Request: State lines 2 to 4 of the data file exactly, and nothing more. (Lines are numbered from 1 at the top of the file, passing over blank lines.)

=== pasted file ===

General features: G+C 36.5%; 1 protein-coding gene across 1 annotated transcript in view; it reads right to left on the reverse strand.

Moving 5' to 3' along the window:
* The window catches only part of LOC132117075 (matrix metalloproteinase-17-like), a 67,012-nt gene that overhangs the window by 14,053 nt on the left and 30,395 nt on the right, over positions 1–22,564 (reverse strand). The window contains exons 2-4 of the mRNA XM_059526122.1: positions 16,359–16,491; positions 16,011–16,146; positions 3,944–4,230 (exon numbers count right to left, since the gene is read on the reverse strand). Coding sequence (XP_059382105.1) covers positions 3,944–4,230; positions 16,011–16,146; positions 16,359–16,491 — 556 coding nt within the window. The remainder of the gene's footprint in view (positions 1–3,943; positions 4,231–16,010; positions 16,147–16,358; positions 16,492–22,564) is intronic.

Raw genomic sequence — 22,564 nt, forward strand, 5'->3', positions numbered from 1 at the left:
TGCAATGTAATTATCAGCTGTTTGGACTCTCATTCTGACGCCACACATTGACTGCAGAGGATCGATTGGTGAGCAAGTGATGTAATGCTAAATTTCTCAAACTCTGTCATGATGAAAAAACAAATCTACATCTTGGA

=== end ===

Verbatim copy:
Moving 5' to 3' along the window:
* The window catches only part of LOC132117075 (matrix metalloproteinase-17-like), a 67,012-nt gene that overhangs the window by 14,053 nt on the left and 30,395 nt on the right, over positions 1–22,564 (reverse strand). The window contains exons 2-4 of the mRNA XM_059526122.1: positions 16,359–16,491; positions 16,011–16,146; positions 3,944–4,230 (exon numbers count right to left, since the gene is read on the reverse strand). Coding sequence (XP_059382105.1) covers positions 3,944–4,230; positions 16,011–16,146; positions 16,359–16,491 — 556 coding nt within the window. The remainder of the gene's footprint in view (positions 1–3,943; positions 4,231–16,010; positions 16,147–16,358; positions 16,492–22,564) is intronic.

Raw genomic sequence — 22,564 nt, forward strand, 5'->3', positions numbered from 1 at the left: